by Patrick Devlin

Biblical financial self-help pitchman Dave Ramsey, whose get-rich-scheme is to convince followers of the first century homeless preacher called Jesus of Nazareth (who advised cult members to “give up all you own and follow me”) that they can become get-rich-quick-Christians by buying his greed absolving screeds and who is featured weekly on the TV station owned by televangelist-presidential candidate-sect leader Pat Robertson, advised viewers recently that, stunningly, Christ was a heretic.

Ramsey was hawking his latest tract, The Legacy Journey: A Radical View of Biblical Wealth and Generosity when he advised Robertson and his TVland fold that people who interpret the biblical passage, put forth for centuries as the actual words of Jesus; “Truly I say to you, it is hard for a rich man to enter the kingdom of heaven. Again I say to you, it is easier for a camel to go through the eye of a needle, than for a rich man to enter the kingdom of God,” (Matthew 19/23-24) as meaning that it is Christlike to abhor human greed and instead act with humility and charity were “heretics”.

Ramsey said that interpreting the fairly obvious symbols in Christ’s statement as meaning that Christians should not be greedy was not providing a religious interpretation but rather pushing a “political agenda”.

Using logic available to self-recognized religious interpreters, an elite brand of exegesis that centuries of biblical scholars could not grasp but has been gifted to modern ‘get rich quick’ preachers including Creflo Dollar and Joel Osteen, Ramsey postulated that, if the long standing and commonly held interpretation of Matthew 19:24 is true, “then Jesus’ blood that was spilled at Calvary isn’t powerful enough to get a rich man into heaven, I think that’s called heresy. I’m pretty sure it is, look it up.”

While acknowledging that it is a “melon-scratcher” for regular folks, Ramsey counseled the faithful, “When you start putting limits on the power of the cross and limits on the power of grace that is extended to us from the Father through the son, based on someone’s wealth, then that’s Gnosticism – the worship of spirit versus materialism versus the worship orthodoxy.”

Ramsey assured the audience of TV watching Christians that if a Bible reader interprets Christ’s analogy of camels and eyes of needles as warning against acting greedily (one of Christianity’s “Seven Deadly Sins) “What that means is that someone just doesn’t understand the Bible.”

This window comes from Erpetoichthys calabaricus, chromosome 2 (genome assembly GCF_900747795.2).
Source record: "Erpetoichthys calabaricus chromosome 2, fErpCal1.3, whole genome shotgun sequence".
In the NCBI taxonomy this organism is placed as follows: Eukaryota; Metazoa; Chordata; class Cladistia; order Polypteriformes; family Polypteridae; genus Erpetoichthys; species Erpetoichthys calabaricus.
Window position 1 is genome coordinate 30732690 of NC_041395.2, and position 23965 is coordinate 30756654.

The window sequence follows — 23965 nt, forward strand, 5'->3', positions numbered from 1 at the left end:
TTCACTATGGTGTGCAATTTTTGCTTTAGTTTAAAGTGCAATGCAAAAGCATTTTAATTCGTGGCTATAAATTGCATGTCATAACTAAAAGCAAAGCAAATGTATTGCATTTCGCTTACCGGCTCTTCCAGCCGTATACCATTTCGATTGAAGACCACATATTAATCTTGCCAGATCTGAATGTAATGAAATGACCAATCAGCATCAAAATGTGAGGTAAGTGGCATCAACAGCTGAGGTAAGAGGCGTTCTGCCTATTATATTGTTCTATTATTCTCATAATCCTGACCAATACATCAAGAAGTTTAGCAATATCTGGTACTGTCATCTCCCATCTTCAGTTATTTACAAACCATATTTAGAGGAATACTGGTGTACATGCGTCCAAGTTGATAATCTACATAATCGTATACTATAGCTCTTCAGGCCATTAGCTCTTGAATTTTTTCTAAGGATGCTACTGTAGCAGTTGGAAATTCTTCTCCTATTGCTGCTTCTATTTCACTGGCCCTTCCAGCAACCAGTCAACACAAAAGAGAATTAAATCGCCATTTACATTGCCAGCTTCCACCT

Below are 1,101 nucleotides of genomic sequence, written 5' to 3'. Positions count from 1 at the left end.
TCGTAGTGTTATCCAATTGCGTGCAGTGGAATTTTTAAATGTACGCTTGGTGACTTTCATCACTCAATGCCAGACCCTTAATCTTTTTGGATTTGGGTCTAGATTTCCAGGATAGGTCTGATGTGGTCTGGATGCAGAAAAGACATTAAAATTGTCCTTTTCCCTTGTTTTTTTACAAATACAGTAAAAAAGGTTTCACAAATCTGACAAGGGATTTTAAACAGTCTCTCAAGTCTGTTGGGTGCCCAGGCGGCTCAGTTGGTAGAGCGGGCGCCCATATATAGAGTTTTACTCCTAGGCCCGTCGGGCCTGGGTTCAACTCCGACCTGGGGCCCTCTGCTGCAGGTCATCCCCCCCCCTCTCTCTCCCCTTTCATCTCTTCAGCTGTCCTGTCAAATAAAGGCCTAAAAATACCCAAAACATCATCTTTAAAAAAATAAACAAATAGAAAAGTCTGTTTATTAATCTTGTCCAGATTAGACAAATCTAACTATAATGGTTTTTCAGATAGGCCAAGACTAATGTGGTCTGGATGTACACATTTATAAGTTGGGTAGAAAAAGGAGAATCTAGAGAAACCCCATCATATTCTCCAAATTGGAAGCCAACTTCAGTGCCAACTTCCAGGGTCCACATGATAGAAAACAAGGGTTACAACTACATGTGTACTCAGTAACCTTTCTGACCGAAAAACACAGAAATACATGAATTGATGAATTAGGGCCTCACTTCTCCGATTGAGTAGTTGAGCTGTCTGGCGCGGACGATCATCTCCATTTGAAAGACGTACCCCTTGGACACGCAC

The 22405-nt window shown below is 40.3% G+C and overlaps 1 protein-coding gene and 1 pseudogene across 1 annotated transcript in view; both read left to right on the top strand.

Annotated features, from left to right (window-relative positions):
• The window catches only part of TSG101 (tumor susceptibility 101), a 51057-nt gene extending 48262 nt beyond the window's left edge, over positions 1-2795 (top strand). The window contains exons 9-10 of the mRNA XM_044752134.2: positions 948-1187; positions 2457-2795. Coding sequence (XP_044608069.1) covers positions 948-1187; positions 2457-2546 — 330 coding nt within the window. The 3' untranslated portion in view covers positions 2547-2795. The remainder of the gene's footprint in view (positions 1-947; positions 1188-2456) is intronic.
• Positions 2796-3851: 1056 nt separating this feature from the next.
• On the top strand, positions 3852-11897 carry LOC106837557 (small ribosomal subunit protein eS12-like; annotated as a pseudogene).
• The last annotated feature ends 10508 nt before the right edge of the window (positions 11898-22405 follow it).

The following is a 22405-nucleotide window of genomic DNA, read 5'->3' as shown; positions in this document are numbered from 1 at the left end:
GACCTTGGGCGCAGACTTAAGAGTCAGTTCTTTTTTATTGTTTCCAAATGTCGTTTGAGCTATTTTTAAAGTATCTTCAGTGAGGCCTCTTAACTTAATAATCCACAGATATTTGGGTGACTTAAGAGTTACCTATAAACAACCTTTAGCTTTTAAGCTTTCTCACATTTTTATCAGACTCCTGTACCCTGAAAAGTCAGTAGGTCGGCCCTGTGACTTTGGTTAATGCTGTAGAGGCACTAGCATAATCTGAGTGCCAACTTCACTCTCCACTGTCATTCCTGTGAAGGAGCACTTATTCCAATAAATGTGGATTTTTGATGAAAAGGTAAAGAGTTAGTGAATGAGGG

Ramsey went on to assert that the Bible “is not inconsistent” and actively calls on the faithful to accumulate wealth (some of which Ramsay hopes watchers will be handing to him as payment for one of his “Get Rich With Jesus” wealth accumulation books).

Meanwhile in Lawton Oklahoma, faithful wife Kristi Rhines told the managers at an El Chico Café Mexican restaurant located in the Central Mall that her husband was on his way to pay for the meal and drinks she had ordered and consumed at the establishment.

After some minutes, and not quite understanding the timeframes Rhines was referring to, the café’s managers asked Ms. Rhines to give them the name of her husband. Although Rhines was unable to produce a marriage license, she advised the business owners that her husband, Jesus Christ, had made a promise (some years ago) that he was ‘returning’ and assured them that he was good for the tab.

Not questioning the Christ of Oklahoma’s ability to pay – but certainly understanding how the ‘downturn in the economy’ has impacted mall restaurant diners across America, the restaurant’s owners (perhaps themselves having read the advance reviews of Jesus’ return as detailed in the biblical Book of Revelation and weighing the prospect of the difficulties of seeking reimbursement from the heavenly husband amongst all the predicted rivers of blood and four horsemen and such) decided to contact local police to handle the unpaid bill situation.